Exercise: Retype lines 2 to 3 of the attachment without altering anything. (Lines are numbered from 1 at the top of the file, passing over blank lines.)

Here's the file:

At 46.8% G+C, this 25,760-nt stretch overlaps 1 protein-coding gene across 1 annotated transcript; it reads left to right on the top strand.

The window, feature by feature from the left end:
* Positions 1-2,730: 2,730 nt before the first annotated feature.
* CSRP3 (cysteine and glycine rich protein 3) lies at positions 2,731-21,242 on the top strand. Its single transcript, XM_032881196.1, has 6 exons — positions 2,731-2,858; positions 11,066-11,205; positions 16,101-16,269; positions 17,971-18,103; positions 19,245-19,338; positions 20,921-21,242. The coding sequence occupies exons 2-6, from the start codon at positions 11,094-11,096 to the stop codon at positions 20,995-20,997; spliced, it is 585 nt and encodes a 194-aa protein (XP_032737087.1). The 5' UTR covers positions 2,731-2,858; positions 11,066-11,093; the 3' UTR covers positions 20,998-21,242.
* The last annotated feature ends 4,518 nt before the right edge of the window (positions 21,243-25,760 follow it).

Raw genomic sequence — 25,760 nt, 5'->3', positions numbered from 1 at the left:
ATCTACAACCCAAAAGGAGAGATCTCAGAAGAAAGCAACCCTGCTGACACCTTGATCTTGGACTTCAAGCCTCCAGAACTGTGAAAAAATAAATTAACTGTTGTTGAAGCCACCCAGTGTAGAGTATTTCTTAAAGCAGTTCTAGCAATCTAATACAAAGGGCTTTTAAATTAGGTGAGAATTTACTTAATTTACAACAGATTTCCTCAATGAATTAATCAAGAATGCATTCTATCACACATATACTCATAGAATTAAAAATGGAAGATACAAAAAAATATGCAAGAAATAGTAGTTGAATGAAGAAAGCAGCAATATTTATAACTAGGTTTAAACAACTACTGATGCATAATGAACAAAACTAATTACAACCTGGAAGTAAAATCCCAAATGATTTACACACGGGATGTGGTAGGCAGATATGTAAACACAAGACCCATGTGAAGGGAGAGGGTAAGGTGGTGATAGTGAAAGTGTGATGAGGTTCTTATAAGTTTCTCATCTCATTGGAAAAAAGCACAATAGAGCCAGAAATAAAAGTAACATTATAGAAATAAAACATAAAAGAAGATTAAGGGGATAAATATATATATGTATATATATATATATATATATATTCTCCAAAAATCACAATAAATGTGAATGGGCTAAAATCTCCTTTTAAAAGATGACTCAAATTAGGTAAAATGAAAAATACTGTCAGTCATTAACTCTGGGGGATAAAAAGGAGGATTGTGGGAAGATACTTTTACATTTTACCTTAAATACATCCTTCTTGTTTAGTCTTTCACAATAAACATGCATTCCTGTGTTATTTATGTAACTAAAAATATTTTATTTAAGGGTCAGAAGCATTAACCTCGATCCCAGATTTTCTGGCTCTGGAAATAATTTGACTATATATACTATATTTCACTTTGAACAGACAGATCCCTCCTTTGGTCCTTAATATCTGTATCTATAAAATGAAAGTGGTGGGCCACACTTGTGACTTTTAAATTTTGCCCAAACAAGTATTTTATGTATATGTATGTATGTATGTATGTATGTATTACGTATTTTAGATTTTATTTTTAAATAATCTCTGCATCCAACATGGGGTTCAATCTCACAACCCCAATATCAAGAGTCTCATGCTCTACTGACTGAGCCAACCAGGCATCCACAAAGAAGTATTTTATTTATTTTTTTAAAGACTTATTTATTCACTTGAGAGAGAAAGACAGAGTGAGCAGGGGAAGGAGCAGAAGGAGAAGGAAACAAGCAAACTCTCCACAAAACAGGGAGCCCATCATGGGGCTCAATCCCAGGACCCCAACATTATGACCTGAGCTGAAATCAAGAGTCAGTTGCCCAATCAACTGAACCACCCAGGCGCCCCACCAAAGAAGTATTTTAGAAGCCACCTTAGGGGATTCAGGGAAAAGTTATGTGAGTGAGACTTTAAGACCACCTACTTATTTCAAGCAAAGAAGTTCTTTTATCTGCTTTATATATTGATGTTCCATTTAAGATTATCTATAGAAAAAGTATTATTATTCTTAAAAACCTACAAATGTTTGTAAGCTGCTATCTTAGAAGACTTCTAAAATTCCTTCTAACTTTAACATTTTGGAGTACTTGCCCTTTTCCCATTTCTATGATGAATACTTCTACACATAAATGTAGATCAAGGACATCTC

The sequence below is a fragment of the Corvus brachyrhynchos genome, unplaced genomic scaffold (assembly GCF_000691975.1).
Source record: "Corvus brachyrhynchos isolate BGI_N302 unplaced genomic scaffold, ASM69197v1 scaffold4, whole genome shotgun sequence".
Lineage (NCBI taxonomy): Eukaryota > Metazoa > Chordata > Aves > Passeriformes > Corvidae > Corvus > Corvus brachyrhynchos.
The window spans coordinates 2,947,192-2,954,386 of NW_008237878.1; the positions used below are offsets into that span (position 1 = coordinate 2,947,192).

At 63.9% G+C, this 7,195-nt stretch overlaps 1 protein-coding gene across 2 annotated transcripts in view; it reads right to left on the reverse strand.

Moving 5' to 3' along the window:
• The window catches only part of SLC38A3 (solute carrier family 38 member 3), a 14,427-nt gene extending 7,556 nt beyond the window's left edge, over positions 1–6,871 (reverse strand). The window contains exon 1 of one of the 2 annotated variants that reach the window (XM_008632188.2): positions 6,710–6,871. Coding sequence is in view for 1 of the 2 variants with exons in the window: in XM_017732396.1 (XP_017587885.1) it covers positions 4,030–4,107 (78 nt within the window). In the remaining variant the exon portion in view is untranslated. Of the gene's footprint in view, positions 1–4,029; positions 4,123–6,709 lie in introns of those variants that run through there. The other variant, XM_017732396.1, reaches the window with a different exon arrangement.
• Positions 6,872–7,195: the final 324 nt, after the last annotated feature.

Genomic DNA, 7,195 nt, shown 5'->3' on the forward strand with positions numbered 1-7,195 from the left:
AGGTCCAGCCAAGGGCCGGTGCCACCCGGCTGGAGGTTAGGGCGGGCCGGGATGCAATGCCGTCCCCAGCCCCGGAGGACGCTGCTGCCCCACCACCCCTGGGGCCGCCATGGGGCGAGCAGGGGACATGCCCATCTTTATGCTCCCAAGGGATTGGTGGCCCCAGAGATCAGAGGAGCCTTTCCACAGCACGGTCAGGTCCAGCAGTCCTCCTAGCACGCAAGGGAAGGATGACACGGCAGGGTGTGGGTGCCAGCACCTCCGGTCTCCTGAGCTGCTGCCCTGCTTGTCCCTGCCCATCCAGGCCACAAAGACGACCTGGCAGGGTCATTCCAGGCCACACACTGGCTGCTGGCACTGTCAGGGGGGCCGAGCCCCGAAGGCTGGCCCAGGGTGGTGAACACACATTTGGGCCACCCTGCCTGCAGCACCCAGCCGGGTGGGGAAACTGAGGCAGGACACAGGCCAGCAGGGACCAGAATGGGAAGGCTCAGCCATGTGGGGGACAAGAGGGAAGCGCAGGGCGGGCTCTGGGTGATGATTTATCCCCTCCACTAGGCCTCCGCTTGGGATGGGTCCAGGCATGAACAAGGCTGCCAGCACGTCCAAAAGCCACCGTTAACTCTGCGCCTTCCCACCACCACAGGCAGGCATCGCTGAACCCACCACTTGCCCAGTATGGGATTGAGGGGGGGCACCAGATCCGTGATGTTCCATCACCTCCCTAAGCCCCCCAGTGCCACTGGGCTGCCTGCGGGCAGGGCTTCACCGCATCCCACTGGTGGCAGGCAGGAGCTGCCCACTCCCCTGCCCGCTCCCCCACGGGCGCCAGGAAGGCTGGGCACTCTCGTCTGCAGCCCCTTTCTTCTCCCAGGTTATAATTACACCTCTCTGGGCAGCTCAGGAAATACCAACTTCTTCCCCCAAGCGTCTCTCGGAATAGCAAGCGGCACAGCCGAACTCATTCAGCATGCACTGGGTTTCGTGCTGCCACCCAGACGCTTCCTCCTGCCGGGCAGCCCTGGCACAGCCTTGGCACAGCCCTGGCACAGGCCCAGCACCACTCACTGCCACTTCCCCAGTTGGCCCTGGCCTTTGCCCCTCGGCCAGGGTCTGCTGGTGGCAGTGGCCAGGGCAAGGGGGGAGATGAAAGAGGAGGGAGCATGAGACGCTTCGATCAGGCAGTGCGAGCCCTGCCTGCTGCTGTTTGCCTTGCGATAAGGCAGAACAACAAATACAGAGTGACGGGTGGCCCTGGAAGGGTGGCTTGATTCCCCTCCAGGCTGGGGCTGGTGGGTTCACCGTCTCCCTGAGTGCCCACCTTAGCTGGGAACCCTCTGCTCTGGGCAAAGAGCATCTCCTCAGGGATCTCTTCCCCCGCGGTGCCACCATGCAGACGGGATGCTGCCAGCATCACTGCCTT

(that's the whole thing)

The window, feature by feature from the left end:
* Positions 1-2,730: 2,730 nt before the first annotated feature.